No one seems to know with certainty how many concussions players suffer each season in the NFL. For too long, they went unreported and untreated. Too many players simply write them off as an occupational hazard even now. There's still only so much agreement, even among doctors and researchers, about the long-term effects. And all the while, the hits that produce them keep filling up highlight reels.
No one seems to know with certainty how many concussions players suffer each season in the NFL.
For too long, they went unreported and untreated. Too many players simply write them off as an occupational hazard even now. There's still only so much agreement, even among doctors and researchers, about the long-term effects. And all the while, the hits that produce them keep filling up highlight reels.
"At every level, there's an incentive to play through it," Cardinals receiver Sean Morey said. "High-school players want scholarships, college players want to make the pros and pros don't want to let their teammates and coaches down. ...
"If you're lucky enough to have a long career, you're looking at, what, 30,000 collisions?" he added. "How many caused concussions? And at what level? Those are questions we need to be able to answer. Players, and not just those in the NFL, need to be cognizant of long-term effects."
Concussions made headlines on those rare occasions when they force stars like Troy Aikman and Steve Young to the sidelines. Or when former players like Andre Waters and Justin Strzelczyk die violently just a few years after leaving the game — bouts of depression that autopsies suggest resulted from repeated blows to the head.
Or, as happened earlier this week, when Morey, Ravens center Matt Birk and Seahawks linebacker Lofa Tatupu became the first active players to announce they will donate their brains and spinal cord tissue to a Boston University medical school program to further studies on sports brain injuries.
"I don't think it would have happened if all three guys weren't Pro Bowl players," said Chris Nowinski, co-director of BU's Center for the Study of Traumatic Encephalopathy. "Because they're not only informed about the consequences, they're secure in a way plenty of others might not be.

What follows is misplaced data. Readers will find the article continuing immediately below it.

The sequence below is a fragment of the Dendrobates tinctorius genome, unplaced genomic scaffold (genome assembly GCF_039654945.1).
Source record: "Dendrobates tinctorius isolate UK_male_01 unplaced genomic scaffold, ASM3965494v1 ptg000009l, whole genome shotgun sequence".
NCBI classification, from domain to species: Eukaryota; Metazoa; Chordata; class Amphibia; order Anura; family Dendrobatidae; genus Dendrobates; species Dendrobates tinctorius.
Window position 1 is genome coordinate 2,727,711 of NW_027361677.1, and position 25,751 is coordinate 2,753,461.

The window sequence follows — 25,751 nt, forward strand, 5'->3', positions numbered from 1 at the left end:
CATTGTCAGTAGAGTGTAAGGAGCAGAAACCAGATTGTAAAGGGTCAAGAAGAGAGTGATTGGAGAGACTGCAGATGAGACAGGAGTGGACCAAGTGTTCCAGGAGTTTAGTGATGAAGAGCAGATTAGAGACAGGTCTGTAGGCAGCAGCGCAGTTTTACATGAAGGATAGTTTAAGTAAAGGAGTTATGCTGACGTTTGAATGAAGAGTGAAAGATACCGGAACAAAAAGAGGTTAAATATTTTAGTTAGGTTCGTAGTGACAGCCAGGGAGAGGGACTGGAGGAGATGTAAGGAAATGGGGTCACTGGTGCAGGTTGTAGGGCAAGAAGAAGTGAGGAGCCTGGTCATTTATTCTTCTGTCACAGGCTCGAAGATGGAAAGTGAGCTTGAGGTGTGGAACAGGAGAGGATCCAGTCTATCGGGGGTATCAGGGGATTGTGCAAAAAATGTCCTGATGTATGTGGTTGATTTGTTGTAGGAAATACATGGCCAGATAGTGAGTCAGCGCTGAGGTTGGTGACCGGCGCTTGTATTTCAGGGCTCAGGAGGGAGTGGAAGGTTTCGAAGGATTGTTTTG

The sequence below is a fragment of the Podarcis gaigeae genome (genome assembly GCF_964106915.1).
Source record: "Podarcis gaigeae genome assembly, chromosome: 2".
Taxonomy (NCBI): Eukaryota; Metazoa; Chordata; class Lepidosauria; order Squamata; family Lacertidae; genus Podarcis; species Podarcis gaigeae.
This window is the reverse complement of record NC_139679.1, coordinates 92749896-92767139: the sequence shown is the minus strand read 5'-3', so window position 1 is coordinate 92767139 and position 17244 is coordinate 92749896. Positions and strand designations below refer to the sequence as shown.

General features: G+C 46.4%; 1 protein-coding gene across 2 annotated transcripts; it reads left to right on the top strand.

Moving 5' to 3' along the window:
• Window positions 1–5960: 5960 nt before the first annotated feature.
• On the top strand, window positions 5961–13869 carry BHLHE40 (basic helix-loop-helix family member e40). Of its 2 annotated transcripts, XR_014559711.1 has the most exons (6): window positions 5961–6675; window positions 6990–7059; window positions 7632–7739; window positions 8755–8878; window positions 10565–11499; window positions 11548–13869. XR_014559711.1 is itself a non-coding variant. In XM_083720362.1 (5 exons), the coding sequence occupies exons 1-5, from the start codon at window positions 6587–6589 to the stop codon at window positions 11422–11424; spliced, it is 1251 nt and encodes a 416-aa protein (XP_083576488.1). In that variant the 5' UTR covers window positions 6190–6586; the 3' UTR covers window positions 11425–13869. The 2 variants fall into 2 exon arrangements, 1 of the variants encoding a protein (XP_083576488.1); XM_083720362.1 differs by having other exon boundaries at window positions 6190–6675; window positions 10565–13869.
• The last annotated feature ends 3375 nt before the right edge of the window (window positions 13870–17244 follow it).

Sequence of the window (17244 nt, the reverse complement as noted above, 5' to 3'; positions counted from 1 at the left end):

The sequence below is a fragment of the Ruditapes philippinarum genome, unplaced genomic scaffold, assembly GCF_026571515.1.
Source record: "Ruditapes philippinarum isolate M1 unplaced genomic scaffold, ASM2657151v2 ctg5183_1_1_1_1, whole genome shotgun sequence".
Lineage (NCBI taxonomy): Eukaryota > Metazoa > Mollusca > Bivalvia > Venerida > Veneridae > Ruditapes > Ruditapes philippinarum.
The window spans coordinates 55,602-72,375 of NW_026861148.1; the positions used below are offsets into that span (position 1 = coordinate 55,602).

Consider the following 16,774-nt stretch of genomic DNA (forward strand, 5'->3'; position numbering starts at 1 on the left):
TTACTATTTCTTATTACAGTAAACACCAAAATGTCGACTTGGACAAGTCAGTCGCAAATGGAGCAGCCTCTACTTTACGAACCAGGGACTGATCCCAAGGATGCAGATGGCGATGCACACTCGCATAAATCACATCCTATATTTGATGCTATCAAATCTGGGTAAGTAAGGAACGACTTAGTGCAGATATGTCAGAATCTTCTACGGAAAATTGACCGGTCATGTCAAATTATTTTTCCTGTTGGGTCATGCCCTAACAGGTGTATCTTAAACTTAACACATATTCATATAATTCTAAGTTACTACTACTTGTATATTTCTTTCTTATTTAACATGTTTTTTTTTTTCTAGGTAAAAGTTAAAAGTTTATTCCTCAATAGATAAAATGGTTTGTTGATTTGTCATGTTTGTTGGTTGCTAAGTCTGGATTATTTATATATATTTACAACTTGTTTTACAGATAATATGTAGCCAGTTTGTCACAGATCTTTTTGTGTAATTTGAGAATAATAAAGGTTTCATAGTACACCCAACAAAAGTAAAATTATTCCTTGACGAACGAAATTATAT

"When people hear about the donations, they might assume they've had issues. And in their business, no player wants to be perceived as concussion-prone. When the issue gets discussed, too many guys' reaction is 'No way, I'll get cut.' But by talking about it, hopefully, these guys will inspire trust."
The league figures it's concussion rate at roughly one every other game, which translates to between 100-150 players each season. Nowinski, who played football at Harvard and then wrestled in the WWE before concussions cut short his career in 2003, believes a more accurate figure would be half the league estimate.
"Everybody in the pros is at risk and some of them, a very significant percentage, are going to develop CTE (chronic traumatic encephalopathy) with an average onset of the disease sometime in his 40s," Nowinski said.
"It's virtually impossible to get without playing a contact sport or repetitive trauma. But it's not just an issue for the few thousand guys who pass through the NFL. It's an issue for the millions of kids who play the game and their parents," he added. "People don't have enough good information to assess the risks. Awareness is nowhere near what it needs to be."
Using brain tissue culled posthumously from retired NFL athletes, researchers have identified six cases of CTE, a disease previously limited in the medical literature almost exclusively to boxers. Nowinski helped widen the scope of study when he convinced Waters' family to allow pieces of his brain to be tested. The hard-hitting former Eagles defensive back committed suicide in 2006 at age 44.
A pathologist at the University of Pittsburgh who examined the sample concluded "the condition of Waters' brain tissue was what would be expected in an 85-year-old man, and there were characteristics of someone being in the early stages of Alzheimer's."
The NFL, initially slow to react to anecdotal reports, has begun making up for lost time. The league convened its first conference on the matter in 2007, bringing together experts from outside the league, instituting mandatory brain baseline testing for each NFL player, standardizing concussion reporting and even announcing a "whistle-blower" hot line enabling players to anonymously report when they feel pressured to return to the field.
"The commissioner's position is clear: medical decisions must override competitive decisions, no matter the situation," NFL spokesman Greg Aiello said.
Four rules were also changed this season to reduce collisions on kickoffs and outlaw blows to the head, neck and shoulders.
"It's always going to be a brutal game played by ultra-competitive guys," said Morey, a member of the union's NFLPA Player Safety and Welfare Committee. "The science regarding concussions is better, we can make better assessments, there's better helmets available.
"But it's still probably safe to say half the concussions go unreported. Some of those same players are also husbands and fathers who are going to have to look after families and play roles in their communities long after their playing days are over," he added. "The culture has to change."